“Property Values, Parks, and Crime: A Hedonic Analysis in Baltimore, MD”
Troy, Austin; Grove, J. Morgan. “Property Values, Parks and Crime: A Hedonic Analysis of Baltimore, MD,” Landscaping and Urban Planning, August 2008, 233-245.
Findings: When the crime rates of parks or similar amenities are relatively low, they have a positive impact on property values. When the crime rates cross a threshold of between 406% and 484% of the national crime average, however, they begin to have a negative impact. Park size was unrelated to crime level, with all sizes of parks in the high, medium, and low crime categories. Parks located near water also varied widely according to crime levels, “suggesting that [water] amenities do not always yield positive impacts on property.” The location of high- and low-crime parks across Baltimore was found to be widely dispersed throughout the city. “Often, low-crime parks will be found very near high-crime parks without intermediate medium-crime parks in between.”
“Go Where the Money Is: Modeling Street Robbers’ Location Choices”
Bernasco, Wim; Block, Richard; Ruiter, Stijn. Journal of Economic Geography, 2012, 1-25. doi: 10.1093/jeg/lbs005.
Findings: A robbery was more likely to occur when the location is close to the robber’s home. For “each log-kilometer” a block was to a robber’s home, it was “5.32 times more likely to get selected for robbery.” The existence of certain kinds of businesses on a given block was associated with a higher likelihood of being selected for robbery: bars, clubs, fast food restaurants, hair salons and barbershops, liquor stores, groceries, gas stations, Laundromats, pawn shops, and check cashing places. This is likely because these places conduct a substantial amount of transactions in cash. The race of the robber had a strong effect on what areas they decided to target. African-American robbers were 1.98 times more likely to target a majority African-American block; Hispanic robbers were 3.82 times more likely to target a majority Hispanic block; and Caucasian robbers were more likely to target a predominantly white block.
“Homicide as Infectious Disease: Using Public Health Methods to Investigate the Diffusion of Homicide”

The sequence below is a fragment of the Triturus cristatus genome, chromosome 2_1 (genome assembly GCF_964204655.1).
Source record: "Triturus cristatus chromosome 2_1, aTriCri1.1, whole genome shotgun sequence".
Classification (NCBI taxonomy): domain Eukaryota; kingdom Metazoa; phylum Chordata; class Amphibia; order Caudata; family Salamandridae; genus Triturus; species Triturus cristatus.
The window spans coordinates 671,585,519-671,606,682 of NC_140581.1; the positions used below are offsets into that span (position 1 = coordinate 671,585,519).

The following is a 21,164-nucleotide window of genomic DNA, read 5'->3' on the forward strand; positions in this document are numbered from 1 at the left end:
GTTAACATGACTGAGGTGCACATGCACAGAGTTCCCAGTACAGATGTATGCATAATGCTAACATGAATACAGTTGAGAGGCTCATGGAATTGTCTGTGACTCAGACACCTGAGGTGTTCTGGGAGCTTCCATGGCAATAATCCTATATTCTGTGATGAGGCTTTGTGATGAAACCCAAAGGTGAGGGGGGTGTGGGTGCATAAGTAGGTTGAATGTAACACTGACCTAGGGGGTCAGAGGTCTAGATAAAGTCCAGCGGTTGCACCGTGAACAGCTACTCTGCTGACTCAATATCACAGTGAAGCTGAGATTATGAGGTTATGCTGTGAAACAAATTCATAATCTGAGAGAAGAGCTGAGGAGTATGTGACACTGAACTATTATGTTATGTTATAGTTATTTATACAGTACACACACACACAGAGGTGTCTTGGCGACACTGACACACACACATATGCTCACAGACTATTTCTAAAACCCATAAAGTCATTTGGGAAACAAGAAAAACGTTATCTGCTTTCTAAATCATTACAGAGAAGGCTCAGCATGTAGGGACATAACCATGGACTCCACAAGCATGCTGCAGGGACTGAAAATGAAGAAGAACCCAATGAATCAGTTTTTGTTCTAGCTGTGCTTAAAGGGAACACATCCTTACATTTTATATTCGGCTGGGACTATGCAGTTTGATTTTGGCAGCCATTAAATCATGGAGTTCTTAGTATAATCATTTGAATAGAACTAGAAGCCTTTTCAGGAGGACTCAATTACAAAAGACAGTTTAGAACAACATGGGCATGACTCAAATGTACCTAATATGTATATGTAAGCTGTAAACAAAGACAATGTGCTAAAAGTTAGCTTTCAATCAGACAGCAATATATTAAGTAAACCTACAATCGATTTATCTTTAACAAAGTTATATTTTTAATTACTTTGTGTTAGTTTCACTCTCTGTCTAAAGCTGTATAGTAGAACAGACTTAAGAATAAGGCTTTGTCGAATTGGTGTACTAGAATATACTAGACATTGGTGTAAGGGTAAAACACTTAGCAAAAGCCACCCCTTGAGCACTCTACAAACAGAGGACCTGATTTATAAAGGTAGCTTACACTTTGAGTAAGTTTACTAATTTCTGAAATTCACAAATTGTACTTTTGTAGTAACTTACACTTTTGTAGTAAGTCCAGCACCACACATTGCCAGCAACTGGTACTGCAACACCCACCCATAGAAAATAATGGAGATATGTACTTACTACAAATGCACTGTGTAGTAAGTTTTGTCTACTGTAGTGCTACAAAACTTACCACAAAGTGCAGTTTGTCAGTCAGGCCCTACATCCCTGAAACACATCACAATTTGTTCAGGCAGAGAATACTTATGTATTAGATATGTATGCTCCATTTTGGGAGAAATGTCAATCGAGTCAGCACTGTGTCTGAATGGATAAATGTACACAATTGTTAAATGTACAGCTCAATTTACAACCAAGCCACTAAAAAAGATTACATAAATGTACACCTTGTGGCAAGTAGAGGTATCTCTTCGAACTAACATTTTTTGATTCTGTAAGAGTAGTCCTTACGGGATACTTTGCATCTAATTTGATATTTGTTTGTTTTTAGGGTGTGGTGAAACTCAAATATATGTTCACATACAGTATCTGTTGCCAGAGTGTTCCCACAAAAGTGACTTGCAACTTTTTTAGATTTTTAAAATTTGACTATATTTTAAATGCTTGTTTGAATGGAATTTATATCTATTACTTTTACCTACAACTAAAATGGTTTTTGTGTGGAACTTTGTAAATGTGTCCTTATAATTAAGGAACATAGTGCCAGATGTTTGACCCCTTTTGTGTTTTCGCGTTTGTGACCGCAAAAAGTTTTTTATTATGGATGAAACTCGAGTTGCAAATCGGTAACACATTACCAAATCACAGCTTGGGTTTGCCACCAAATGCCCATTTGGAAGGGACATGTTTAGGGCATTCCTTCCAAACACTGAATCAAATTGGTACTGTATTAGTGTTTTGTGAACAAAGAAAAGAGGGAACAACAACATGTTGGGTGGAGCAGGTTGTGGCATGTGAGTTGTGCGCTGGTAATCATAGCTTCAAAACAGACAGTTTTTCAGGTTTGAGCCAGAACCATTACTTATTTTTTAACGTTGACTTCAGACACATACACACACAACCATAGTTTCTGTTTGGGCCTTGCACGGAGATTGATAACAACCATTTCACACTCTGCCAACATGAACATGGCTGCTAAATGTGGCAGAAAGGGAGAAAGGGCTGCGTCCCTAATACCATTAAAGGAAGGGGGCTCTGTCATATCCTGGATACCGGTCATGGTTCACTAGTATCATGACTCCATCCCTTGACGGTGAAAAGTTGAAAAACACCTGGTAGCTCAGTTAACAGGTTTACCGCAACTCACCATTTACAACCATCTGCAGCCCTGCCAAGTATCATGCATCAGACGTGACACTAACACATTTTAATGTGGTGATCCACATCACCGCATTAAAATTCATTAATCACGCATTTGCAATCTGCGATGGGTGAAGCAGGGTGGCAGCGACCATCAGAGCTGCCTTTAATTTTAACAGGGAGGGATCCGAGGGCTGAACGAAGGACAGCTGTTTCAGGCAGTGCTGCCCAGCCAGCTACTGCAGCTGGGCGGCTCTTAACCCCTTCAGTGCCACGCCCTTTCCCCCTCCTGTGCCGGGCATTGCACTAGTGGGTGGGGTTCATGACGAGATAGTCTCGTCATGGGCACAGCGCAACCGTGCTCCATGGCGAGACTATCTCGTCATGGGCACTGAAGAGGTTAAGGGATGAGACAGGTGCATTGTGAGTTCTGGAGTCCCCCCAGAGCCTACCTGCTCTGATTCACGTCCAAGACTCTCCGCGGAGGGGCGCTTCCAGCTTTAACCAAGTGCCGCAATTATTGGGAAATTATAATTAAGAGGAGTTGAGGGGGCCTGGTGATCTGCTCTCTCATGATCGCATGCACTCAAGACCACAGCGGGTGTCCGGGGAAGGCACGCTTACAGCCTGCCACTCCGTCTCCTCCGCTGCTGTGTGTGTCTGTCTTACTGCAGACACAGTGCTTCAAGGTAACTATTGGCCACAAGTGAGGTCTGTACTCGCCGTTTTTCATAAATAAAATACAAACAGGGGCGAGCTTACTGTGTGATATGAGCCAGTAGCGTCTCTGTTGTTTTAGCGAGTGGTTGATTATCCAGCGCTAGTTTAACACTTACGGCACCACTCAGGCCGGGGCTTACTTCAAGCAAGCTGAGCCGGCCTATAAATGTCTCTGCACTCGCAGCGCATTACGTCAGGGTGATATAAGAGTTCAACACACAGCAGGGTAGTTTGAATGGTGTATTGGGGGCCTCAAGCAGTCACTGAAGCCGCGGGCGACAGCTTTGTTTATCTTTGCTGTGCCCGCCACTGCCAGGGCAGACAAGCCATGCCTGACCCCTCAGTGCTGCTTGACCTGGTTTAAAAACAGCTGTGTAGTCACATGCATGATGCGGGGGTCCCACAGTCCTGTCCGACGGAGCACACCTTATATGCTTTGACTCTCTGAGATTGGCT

Zeoli, April M.; Pizarro, Jesenia M.; Grady, Sue C.; Melde, Christopher. “Zeoli, April M.; Pizarro, Jesenia M.; Grady, Sue C.; Melde, Christopher. Justice Quarterly, October 2012. doi: 10.1080/07418825.2012.732100.
Findings: In this study, researchers tracked homicides in Newark, New Jersey, from January 1982 through September 2008. Approximately two-thirds of homicide victims and over three-quarters of offenders were African-American males from 26 to 30 years old. They found that gang-related homicides were concentrated in areas of the city already suffering from higher-than-average homicide rates before they spread to adjacent areas. At the same time, there is a small census tract flanked by areas with high levels of gang activity that reported no gang-related homicides during the study period. The North and East Wards, which have remained relatively immune to the elevated homicide rates of adjacent wards, are comparatively wealthy and home to a lower percentage of African-Americans.
“Subsidized Housing, Public Housing and Adolescent Violence and Substance Use”
Leech, Tamara G. J. Youth and Society, June 2012, Vol. 44, No. 2, 217-235. doi: 10.1177/0044118X10388821.
Findings: Teens living in housing subsidized by vouchers have a 9% lower violence rate, 8% lower prevalence of heavy marijuana or alcohol use, and a 5% decrease in other drug use compared to teens living in public housing projects and in non-public housing. Adolescents living in public or subsidized housing were 31% less likely to engage in violent behavior compared to those living outside public housing. No significant effect of living in public or subsidized housing was found relating to the use of alcohol, marijuana or hard drugs compared to similar teens not receiving housing assistance.
“City Living and Urban Upbringing Affect Neural Social Stress Processing in Humans”
Lederbogen, Florian; et al. Nature, May 2011.